Introduction: Meningiomas occur in various intracranial locations. Each location is associated with a unique set of surgical nuances and risk profiles. The incidence and risk factors that predispose patients to certain deficits based on tumor locations are not clear. This study aimed to determine which preoperative factors increase the risk of patients having new deficits after surgery based on tumor location for patients undergoing intracranial meningioma surgery.
Methods: Adult patients who underwent primary, non-biopsy resection of a meningioma at a tertiary care institution between 2007 and 2015 were retrospectively reviewed. Stepwise multivariate logistic regression analyses were used to identify associations with postoperative deficits based on tumor location.
Results: Of the 659 included patients, the tumors were location along the convexity in 188 (28.5%), anterior skull base in 81 (12.3%), parasagittal/parafalcine in 169 (25.6%), tentorial in 34 (5.2%), sphenoid wing in 112 (17.0%), cerebello-pontine angle in 67 (10.2%), and foramen magnum in 9 (1.4%). The factors independently associated with any postoperative deficits were Simpson grade 4 resections (HR [95 % CI] 2.171 [1.301-3.598], p = 0.003), non-convexity tumors (HR [95 % CI], 2.201 [1.168-4.472], p = 0.01), coronary artery disease (HR [95 % CI] 4.657 [1.852-11.122], p = 0.002), and KPS < 70 (HR [95 % CI] 2.222 [1.262-3.819], p = 0.006).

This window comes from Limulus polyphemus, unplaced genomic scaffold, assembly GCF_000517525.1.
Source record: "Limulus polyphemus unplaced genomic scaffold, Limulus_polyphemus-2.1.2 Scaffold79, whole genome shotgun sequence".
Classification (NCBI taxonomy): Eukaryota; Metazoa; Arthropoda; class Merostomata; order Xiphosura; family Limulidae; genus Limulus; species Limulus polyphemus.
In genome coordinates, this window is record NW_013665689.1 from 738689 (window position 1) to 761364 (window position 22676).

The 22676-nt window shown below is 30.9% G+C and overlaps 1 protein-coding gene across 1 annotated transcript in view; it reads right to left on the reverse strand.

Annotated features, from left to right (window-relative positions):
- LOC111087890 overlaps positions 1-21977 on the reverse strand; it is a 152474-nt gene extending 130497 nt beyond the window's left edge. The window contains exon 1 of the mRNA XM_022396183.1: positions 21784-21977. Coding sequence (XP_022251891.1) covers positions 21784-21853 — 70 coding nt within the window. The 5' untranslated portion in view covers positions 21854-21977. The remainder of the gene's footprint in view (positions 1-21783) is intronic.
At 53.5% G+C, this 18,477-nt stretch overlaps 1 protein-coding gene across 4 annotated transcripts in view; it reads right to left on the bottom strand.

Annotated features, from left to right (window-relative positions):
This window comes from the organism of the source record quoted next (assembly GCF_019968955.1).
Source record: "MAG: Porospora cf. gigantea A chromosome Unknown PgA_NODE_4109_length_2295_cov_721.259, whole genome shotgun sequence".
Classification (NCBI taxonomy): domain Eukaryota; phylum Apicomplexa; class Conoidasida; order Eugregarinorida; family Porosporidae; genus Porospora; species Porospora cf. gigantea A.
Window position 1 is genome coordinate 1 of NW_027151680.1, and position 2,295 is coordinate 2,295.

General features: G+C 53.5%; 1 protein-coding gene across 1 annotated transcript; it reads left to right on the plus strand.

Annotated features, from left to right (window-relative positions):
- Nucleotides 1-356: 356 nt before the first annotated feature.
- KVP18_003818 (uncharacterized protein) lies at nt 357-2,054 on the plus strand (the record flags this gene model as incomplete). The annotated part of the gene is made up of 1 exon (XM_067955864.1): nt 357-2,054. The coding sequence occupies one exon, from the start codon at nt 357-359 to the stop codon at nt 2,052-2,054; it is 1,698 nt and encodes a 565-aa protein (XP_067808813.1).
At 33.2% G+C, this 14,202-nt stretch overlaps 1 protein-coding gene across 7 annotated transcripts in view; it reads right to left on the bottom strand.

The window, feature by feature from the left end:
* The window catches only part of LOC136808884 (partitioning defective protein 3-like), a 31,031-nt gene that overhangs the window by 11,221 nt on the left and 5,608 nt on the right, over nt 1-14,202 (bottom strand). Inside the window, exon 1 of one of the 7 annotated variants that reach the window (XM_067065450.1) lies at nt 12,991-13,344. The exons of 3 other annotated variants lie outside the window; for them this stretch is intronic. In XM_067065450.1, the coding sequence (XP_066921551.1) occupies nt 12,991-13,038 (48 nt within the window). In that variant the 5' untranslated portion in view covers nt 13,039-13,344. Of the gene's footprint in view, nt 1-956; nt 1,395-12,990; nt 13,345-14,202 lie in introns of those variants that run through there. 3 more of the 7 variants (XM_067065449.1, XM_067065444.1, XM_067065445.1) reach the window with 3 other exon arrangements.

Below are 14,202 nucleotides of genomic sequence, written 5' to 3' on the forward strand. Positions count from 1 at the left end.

Conclusions: Consideration of the factors associated with postoperative deficits in this study may help guide treatment strategies for patients with meningiomas.
Patient Care: While surgical resection remains the gold standard for the treatment of a significant number of meningiomas, the risk for postoperative deficits is unclear. Based on tumor locations, we found that meningiomas in the convexity are much safer to resect in terms of postoperative deficits. The factors that independently associated with different types of postoperative deficits were distinct. By accounting for these risk factors, surgery may be able to better inform patients about the risk of deficits, as well as attempting to adjust their strategies in order to minimize the risk of postoperative neurological deficits.
Learning Objectives: By the conclusion of this session, participants should be able to 1) explain how postoperative deficits vary with tumor location and 2) explain the factors independently associated with higher rates of different postoperative deficits